Open Access Research article

Genome-wide expression profiling of the response to short-term exposure to fluconazole in Cryptococcus neoformans serotype A

Ada Rita Florio1, Selene Ferrari2, Elena De Carolis1, Riccardo Torelli1, Giovanni Fadda1, Maurizio Sanguinetti1*, Dominique Sanglard2 and Brunella Posteraro1

Author Affiliations

1 Istituto di Microbiologia, Università Cattolica del Sacro Cuore, Largo F. Vito 1, 00168 Rome, Italy

2 Institute of Microbiology, University of Lausanne and University Hospital Center, Lausanne, Rue du Bugnon 48, CH-1011 Lausanne, Switzerland

For all author emails, please log on.

BMC Microbiology 2011, 11:97  doi:10.1186/1471-2180-11-97

Published: 11 May 2011



Fluconazole (FLC), a triazole antifungal drug, is widely used for the maintenance therapy of cryptococcal meningoencephalitis, the most common opportunistic infection in AIDS patients. In this study, we examined changes in the gene expression profile of the C. neoformans reference strain H99 (serotype A) following FLC treatment in order to investigate the adaptive cellular responses to drug stress.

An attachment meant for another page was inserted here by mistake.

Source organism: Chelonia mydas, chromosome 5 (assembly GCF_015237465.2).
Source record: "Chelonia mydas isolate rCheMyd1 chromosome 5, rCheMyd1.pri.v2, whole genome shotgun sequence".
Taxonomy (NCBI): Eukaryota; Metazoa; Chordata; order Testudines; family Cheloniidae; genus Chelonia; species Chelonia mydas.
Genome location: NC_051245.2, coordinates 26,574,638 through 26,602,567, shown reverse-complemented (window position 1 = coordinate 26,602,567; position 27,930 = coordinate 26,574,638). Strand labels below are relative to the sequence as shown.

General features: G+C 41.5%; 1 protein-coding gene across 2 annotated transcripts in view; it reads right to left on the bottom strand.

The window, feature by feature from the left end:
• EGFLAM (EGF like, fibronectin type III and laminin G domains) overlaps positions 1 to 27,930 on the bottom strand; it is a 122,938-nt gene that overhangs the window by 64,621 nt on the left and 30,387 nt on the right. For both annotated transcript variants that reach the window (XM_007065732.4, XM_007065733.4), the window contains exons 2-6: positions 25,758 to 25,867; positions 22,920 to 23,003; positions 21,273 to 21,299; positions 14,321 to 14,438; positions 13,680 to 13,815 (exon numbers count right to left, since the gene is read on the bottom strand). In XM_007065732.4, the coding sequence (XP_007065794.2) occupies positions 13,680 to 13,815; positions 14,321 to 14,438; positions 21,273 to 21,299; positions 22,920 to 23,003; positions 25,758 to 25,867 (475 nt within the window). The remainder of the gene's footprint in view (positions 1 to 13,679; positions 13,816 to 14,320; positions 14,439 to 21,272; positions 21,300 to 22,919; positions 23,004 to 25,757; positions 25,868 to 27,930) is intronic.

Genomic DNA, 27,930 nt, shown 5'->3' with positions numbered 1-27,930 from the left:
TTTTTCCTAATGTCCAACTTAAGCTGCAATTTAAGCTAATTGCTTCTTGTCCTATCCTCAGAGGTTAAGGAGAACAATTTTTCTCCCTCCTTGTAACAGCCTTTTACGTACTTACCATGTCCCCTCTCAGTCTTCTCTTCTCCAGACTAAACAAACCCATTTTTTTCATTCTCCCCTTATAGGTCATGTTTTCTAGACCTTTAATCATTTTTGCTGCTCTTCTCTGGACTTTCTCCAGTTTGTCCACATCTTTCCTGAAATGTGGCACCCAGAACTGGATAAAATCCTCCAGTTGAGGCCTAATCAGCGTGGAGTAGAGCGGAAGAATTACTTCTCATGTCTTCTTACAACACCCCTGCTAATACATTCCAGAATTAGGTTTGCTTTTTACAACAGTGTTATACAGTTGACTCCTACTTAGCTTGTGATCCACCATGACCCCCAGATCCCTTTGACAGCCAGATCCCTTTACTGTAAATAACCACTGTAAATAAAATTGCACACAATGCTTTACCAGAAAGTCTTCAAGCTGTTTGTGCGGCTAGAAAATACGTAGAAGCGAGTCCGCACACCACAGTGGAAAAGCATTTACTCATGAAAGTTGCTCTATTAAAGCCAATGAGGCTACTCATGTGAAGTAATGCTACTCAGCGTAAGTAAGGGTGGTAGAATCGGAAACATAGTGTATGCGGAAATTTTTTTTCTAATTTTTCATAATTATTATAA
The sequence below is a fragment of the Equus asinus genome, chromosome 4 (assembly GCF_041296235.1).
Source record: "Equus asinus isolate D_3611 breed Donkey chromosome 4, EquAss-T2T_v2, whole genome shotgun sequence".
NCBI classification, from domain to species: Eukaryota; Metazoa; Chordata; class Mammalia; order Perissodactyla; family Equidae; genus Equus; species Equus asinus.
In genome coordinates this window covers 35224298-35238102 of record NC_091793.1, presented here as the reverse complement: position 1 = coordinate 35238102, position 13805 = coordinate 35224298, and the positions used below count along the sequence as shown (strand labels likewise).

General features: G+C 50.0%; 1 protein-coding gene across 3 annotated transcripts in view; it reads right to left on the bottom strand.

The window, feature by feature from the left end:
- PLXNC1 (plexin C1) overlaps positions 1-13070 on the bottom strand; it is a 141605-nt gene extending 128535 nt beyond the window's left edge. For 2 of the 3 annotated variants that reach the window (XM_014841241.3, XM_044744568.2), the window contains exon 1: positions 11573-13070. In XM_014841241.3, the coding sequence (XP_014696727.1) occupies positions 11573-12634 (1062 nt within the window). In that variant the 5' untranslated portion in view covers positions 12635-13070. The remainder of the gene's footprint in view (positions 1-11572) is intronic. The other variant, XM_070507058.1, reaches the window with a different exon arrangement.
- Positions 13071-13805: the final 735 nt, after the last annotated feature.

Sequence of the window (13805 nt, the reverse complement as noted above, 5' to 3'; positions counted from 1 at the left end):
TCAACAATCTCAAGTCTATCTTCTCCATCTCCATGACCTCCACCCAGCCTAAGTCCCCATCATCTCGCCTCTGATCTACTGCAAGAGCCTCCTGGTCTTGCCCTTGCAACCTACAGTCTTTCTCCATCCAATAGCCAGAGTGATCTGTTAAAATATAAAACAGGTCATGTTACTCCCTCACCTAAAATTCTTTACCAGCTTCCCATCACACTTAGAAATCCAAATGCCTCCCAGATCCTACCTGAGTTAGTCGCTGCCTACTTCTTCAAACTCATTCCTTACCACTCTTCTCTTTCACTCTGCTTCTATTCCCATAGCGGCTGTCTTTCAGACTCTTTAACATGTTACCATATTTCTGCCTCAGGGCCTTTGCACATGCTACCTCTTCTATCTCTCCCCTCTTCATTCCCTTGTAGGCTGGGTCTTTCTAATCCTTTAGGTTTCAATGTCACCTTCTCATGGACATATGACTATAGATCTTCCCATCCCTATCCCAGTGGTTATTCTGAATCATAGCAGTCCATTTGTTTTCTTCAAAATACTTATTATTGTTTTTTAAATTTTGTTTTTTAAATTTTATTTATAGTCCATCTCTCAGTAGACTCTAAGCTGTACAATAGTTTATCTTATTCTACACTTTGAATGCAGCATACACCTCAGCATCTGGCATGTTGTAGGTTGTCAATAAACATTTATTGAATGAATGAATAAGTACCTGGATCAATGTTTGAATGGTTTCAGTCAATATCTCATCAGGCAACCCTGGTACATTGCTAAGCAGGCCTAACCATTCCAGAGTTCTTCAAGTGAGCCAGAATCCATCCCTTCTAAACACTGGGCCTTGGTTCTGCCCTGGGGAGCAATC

Simultaneous analysis of over 6823 transcripts revealed that 476 genes were responsive to FLC. As expected up-regulation of genes involved in ergosterol biosynthesis was observed, including the azole target gene ERG11 and ERG13, ERG1, ERG7, ERG25, ERG2, ERG3 and ERG5. In addition, SRE1 which is a gene encoding a well-known regulator of sterol homeostasis in C. neoformans was up-regulated. Several other genes such as those involved in a variety of important cellular processes (i.e. lipid and fatty acid metabolism, cell wall maintenance, stress and virulence) were found to be up-regulated in response to FLC treatment. Conversely, expression of AFR1, the major transporter of azoles in C. neoformans, was not regulated by FLC.


Short-term exposure of C. neoformans to FLC resulted in a complex altered gene expression profile. Some of the observed changes could represent specific adaptive responses to the antifungal agent in this pathogenic yeast.